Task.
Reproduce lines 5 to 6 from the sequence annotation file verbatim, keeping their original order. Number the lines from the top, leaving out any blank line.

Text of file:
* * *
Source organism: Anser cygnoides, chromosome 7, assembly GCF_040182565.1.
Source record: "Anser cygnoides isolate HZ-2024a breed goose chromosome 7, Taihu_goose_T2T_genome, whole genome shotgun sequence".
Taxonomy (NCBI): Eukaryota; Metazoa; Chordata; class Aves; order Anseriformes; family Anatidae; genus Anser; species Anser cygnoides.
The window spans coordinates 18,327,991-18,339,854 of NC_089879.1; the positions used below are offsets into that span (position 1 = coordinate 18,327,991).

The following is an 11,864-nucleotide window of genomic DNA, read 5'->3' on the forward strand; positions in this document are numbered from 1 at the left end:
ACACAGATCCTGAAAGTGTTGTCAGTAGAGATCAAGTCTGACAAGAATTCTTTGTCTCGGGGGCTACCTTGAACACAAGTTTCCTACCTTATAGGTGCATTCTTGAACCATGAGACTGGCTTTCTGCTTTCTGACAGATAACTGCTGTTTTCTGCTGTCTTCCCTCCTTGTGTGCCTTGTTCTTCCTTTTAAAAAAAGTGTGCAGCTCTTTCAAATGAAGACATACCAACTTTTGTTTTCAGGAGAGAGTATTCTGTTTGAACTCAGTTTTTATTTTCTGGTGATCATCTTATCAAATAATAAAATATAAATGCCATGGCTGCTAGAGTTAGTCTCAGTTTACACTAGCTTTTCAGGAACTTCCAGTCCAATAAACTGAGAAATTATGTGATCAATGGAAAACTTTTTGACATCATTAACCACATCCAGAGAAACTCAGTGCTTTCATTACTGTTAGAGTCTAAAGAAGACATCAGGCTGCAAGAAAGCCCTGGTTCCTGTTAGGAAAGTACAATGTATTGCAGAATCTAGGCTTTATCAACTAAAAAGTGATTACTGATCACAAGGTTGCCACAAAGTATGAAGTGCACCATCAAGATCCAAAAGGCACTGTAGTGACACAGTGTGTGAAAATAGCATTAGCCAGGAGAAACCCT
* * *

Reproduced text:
The following is an 11,864-nucleotide window of genomic DNA, read 5'->3' on the forward strand; positions in this document are numbered from 1 at the left end:
ACACAGATCCTGAAAGTGTTGTCAGTAGAGATCAAGTCTGACAAGAATTCTTTGTCTCGGGGGCTACCTTGAACACAAGTTTCCTACCTTATAGGTGCATTCTTGAACCATGAGACTGGCTTTCTGCTTTCTGACAGATAACTGCTGTTTTCTGCTGTCTTCCCTCCTTGTGTGCCTTGTTCTTCCTTTTAAAAAAAGTGTGCAGCTCTTTCAAATGAAGACATACCAACTTTTGTTTTCAGGAGAGAGTATTCTGTTTGAACTCAGTTTTTATTTTCTGGTGATCATCTTATCAAATAATAAAATATAAATGCCATGGCTGCTAGAGTTAGTCTCAGTTTACACTAGCTTTTCAGGAACTTCCAGTCCAATAAACTGAGAAATTATGTGATCAATGGAAAACTTTTTGACATCATTAACCACATCCAGAGAAACTCAGTGCTTTCATTACTGTTAGAGTCTAAAGAAGACATCAGGCTGCAAGAAAGCCCTGGTTCCTGTTAGGAAAGTACAATGTATTGCAGAATCTAGGCTTTATCAACTAAAAAGTGATTACTGATCACAAGGTTGCCACAAAGTATGAAGTGCACCATCAAGATCCAAAAGGCACTGTAGTGACACAGTGTGTGAAAATAGCATTAGCCAGGAGAAACCCT